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This question already has an answer here:

Jerk, $j(t)=\dddot x(t)$, acceleration, $a(t)=\ddot x(t)$ and velocity, $v(t)=\dot x(t)$ are derivatives of position, $x(t)$. What is the meaning of the integral of position?

For example, one could write

$$\int x \mathrm{d}t = \int x \frac{\mathrm{d}t}{\mathrm{d}x}\mathrm{d}x = \int x\frac{1}{v} \mathrm{d}x$$

which reminds the equation for expected value.

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marked as duplicate by sammy gerbil, stafusa, user259412, M. Enns, Kyle Kanos Apr 23 '18 at 10:21

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  • $\begingroup$ if you perform the integral over a bounded domain (say $0\leq t\leq T$) than this gives the mean-position ($T$-times it). There is no further meaning to my knowledge $\endgroup$ – Bort Dec 14 '15 at 14:45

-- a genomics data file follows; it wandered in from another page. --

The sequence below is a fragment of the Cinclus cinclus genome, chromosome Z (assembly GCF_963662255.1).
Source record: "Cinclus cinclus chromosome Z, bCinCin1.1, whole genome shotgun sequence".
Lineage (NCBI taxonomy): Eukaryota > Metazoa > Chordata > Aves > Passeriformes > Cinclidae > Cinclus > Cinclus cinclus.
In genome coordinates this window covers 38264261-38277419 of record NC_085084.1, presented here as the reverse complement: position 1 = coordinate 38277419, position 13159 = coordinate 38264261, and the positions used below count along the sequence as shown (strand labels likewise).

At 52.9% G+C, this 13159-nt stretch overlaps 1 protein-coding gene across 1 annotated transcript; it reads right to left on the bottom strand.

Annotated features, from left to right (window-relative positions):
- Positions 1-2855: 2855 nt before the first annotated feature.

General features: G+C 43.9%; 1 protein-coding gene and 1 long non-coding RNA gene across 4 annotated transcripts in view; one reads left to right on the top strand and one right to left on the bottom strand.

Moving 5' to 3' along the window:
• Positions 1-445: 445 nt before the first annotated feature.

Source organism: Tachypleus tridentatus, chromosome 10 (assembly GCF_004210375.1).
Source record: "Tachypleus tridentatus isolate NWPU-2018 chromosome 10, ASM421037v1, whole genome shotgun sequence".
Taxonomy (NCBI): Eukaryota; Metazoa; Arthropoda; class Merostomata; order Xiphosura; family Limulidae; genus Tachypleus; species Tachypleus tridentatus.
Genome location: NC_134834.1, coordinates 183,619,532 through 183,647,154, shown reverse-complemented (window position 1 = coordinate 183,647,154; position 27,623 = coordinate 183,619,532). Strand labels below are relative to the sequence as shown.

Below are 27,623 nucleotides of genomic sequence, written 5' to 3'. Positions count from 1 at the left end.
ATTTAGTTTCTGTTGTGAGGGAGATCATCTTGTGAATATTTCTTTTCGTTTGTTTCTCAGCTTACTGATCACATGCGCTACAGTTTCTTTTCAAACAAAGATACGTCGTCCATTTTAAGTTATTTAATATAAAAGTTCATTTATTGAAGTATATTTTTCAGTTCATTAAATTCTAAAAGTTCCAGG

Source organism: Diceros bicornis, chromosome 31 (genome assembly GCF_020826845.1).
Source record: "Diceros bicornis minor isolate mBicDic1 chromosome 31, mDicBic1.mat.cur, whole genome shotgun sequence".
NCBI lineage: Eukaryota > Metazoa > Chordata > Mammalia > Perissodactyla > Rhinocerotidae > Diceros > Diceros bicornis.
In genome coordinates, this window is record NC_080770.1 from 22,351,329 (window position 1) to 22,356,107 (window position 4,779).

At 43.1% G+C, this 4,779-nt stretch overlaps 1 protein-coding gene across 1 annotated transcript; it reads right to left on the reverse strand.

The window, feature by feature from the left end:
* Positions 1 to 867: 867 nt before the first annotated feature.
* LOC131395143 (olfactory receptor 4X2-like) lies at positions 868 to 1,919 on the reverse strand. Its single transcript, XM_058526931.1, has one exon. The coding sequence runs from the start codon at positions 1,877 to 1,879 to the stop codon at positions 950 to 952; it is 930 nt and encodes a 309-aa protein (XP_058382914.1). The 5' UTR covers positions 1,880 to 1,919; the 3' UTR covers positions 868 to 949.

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I might be wrong, but I guess you need a more primitive concept than position, call it S, that changes at a constant rate if position were constant: dS=xdt. One way to build such a variable is to assume that space expands, and this expansion makes everything expand, including rulers, so that positions will remain the same as space expands. Your new variable S=∫xdt, is the total "amount of space" created during the interval Δt. Of course, unless you could somehow measure this amount of space, this variable would remain useless from a practical point of view

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